stevos

Distinguished Member
I would disagree with this a little as you will have to get small speakers but they do not have to be satelite speakers. The Kef eggs are designed to be used with a sub in a complete system and hence do not have a very low frequency response. Where as something like the QA 1010 is more designed to be a standalone speaker and hence has a much lower frequency response. The 1010 may be a slightly bigger speaker than the Kef but certainly small enough imho to fit on a computer desk. So looking for a smaller speaker that has been designed to standalone would be better than a satelite speaker which was designed to be used with a sub for lower frequencies.

Good point.
 

danb1979

Banned
They punch well above their weight/size ;)
 

BlueWizard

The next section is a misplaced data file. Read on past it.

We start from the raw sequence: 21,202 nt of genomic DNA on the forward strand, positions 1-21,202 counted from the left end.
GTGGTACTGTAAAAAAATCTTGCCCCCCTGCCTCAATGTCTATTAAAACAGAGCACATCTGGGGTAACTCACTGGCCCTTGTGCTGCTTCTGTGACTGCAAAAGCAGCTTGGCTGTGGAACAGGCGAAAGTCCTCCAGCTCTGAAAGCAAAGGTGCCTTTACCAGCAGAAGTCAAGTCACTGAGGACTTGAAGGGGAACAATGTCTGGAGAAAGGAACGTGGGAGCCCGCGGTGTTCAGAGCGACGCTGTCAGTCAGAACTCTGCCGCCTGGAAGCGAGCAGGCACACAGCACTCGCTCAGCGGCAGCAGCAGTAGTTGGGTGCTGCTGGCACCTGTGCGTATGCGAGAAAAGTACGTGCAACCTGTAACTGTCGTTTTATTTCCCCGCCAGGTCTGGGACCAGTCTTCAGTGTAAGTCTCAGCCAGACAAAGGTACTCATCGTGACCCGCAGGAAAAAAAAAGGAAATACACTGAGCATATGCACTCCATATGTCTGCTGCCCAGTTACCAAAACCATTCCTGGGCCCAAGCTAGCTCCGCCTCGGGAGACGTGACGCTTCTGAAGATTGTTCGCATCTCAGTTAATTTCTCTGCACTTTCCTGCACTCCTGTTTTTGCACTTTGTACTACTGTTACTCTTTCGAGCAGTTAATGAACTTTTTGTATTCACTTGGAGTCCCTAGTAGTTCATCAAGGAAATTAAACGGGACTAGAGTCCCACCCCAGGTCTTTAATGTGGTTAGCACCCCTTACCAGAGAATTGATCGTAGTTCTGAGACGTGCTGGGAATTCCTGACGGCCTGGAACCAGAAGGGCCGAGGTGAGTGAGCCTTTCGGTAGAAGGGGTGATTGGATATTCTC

Distinguished Member
The B&W MM1 do indeed look very impressive and are a very reasonable price.

But I have trouble believing a 3" woofer can produce a 38hz note at the same volume as a 1khz note. Now, it might be capable of generally producing a 38hz note, but not at the same level as midrange frequencies.

If it can, this is something of a miracle speaker.

Still, you can trust B&W quality, so that is a plus.

However, for £555, you can get the Audioengine A5 and the Audioengine S8/AS8 subwoofer. That combination would move some serious air, and would make a great all round stereo system.

Still, the B&W MM1 does have some nice features, for example USB input which implies that it has its own built-in DAC converter. It apparently also has a connection for an iPod/MP3 player, and a remote control.